Microscope Image of Carnivorous Plant Wins 10th Anniversary Olympus BioScapes Competition
CENTER VALLEY, Pa., December 16, 2013 – Vegetarians beware! A spellbinding photo of the yawning trap of a carnivorous plant has taken First Prize in the 2013 Olympus BioScapes Digital Imaging Competition®, the world’s foremost forum for showcasing microscope images and movies of life science subjects. Igor Siwanowicz, a researcher from the Howard Hughes Medical Institute, Janelia Farm Research Campus, Ashburn, Va., captured the eerily fascinating photo of the floating humped bladderwort plant. The confocal image was selected from more than 2100 entries to earn Dr. Siwanowicz $5,000 worth of Olympus equipment. All of the award-winning BioScapes entries may be viewed online at www.OlympusBioScapes.com.
Celebrating its 10th Anniversary, the Olympus BioScapes Competition is the world’s premier platform for honoring images and movies of human, plant and animal subjects as captured through light microscopes. Images of any life science subject are eligible. Entries are judged based on the science they depict, their beauty or impact, and the technical expertise involved in capturing them. Entrants can use any brand of light microscope. In addition to the Top 10 award-winning recipients, 69 Honorable Mentions received recognition this year, including 55 still images and 14 movies.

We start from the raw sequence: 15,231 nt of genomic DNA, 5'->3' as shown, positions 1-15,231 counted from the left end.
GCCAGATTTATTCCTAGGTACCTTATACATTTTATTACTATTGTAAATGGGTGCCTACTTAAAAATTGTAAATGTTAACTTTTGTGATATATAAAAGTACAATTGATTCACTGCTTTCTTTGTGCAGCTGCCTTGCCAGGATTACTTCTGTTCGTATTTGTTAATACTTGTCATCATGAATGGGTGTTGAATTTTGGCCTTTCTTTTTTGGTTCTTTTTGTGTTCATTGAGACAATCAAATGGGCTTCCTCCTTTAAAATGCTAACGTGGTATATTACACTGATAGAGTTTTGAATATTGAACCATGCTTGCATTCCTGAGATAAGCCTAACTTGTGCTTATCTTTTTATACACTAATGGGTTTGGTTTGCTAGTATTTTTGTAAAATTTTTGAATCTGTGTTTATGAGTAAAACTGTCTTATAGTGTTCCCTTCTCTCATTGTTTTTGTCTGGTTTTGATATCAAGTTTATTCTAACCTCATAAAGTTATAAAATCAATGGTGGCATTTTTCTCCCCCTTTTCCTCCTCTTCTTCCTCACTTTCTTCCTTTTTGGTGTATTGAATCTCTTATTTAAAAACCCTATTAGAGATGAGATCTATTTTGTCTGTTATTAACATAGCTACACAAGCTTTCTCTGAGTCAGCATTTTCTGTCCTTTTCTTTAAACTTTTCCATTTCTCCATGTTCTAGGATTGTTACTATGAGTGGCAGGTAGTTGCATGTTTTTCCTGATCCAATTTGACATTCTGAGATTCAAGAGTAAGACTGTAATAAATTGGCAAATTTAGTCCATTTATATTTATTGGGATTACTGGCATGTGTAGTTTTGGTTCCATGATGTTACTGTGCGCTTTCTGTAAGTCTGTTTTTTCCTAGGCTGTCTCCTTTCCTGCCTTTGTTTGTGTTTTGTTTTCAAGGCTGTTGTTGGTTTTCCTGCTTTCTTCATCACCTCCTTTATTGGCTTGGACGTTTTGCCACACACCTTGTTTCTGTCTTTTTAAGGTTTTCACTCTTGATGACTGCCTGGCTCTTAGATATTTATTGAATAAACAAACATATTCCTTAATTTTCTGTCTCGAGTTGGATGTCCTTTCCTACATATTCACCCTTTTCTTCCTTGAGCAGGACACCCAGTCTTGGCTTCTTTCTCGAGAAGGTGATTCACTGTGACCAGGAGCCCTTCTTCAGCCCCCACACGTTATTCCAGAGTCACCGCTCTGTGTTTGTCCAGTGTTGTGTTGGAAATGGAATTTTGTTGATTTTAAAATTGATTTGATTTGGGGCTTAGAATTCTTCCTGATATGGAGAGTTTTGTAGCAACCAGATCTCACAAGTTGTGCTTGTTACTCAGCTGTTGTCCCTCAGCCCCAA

The 2013 winning entries reflect the latest advances in neuroscience and cell biology as documented by researchers, along with amazing glimpses of life on a microscopic scale captured by creative hobbyists, students and scientists. Specimens represent animal, plant and human subjects. Siwanowicz’s First Prize image is a good example. The aquatic carnivorous plant (Utricularia gibba) digests microinvertebrates sucked into its trap a millisecond after they touch its trigger hairs (hair bases are seen in the center of the image, inside the dome-shaped entrance). The traps also provide a microhabitat for single-cell green algae, predominantly desmids, which are visible in the photo. Siwanowicz also won Third Prize for his artful image of desmids, and earned an Honorable Mention for his image of rotifers surrounding a green alga. Second Prize went to a riveting image of a black mastiff bat embryo (Molossus rufus), at the "Peek-a-boo" stage, when its wings have grown to cover its eyes. The image was captured by Dorit Hockman, University of Oxford, Oxfordshire, UK.
This year’s honored images come from five continents, including 16 states of the U.S. and 22 other nations: Australia, Belgium, Brazil, Canada, Czech Republic, Denmark, England, Finland, France, Germany, Hungary, Iran, Italy, Japan, The Netherlands, Norway, Panama, Poland, Scotland, Spain, Switzerland and Wales. Competition participants hailed from a record 71 nations, making this year’s competition the most international to date.